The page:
Americans are taking advantage of streaming and on-demand-video to indulge in “binge TV,” watching a series’ entire season in a few sittings. Norwegians, though, are watching television in a completely different way. They are watching real-time renditions of train rides and ocean voyages. Or twelve hours of knitting. They are calling it “slow TV,” and it’s coming to America. Do you see the attraction?
Norwegians have reclaimed television as relaxation. They’ll watch unedited footage of a train chugging for hours from Bergen to Oslo or a 5 1/2-day program chronicling the MS Nordnorge’s voyage along the coast. Even “twelve hours of nonstop knitting” is a selling point. There may not be much to rehash around the water cooler, and the clips won’t go viral, but the viewing experience is less harried. Brawls don’t erupt over spoilers.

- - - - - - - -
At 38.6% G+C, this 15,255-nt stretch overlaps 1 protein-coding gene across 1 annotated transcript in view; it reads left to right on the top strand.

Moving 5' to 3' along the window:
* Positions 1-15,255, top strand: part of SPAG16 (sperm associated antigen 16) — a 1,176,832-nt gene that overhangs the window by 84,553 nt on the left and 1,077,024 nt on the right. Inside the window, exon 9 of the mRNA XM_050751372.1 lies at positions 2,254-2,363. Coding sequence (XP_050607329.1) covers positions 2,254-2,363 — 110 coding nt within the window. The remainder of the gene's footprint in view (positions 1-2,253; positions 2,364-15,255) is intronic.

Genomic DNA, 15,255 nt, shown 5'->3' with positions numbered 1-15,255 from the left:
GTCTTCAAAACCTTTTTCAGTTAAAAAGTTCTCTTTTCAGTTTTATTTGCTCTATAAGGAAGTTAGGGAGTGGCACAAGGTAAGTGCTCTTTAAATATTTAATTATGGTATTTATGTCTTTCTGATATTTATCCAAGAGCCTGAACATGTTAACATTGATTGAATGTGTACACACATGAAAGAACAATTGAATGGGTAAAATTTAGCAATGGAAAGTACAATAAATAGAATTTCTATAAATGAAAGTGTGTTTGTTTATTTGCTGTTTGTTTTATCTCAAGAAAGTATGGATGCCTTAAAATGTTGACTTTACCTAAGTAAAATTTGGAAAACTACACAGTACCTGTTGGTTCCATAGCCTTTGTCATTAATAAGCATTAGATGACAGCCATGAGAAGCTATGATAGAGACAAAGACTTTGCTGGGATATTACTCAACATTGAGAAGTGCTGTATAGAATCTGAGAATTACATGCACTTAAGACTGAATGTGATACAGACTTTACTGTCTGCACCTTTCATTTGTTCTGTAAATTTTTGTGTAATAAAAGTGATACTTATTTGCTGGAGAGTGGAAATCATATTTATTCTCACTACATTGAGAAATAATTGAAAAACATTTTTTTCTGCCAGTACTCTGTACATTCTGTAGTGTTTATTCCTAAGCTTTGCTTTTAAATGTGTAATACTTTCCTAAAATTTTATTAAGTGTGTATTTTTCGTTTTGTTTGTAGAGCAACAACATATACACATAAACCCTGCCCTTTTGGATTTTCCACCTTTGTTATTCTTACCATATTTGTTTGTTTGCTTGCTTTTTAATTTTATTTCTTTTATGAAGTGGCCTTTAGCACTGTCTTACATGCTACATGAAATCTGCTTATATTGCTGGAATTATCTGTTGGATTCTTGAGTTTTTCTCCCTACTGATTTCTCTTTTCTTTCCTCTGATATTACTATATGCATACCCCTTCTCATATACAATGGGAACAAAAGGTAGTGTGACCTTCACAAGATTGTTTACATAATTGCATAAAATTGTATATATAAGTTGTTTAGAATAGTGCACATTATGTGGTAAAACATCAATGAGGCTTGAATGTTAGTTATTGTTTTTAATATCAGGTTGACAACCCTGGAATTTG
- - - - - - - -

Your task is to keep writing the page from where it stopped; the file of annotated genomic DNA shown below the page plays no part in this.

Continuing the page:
Maybe it’s time to add attention spans to the list of things Norwegians have that Americans don’t (along with fjords, abundant happiness, gender equality and paid paternity leave). Or maybe not. Can Slow TV exist outside of Scandinavia? Do other cultures have the endurance to find pleasure in the monotony of handicrafts and burning logs?“I don’t think we are particularly stupid or weird in Norway to like this sort of thing,” said Thomas Hellum, a Slow TV pioneer and production manager at Norway’s public broadcaster, NRK. “I think really it could work in other countries.”
Networks in England and the United States are aiming to find out. First up, BBC Four Goes Slow is testing England’s patience this spring. Then the American LMNO Productions has plans to launch Slow TV shows here, although in the midst of signing contracts, the company president isn’t ready to divulge details. (For those in a hurry to check it out, Slow TV is also available on the Pluto TV Web site and app, and the Norwegian shows can be found on YouTube.)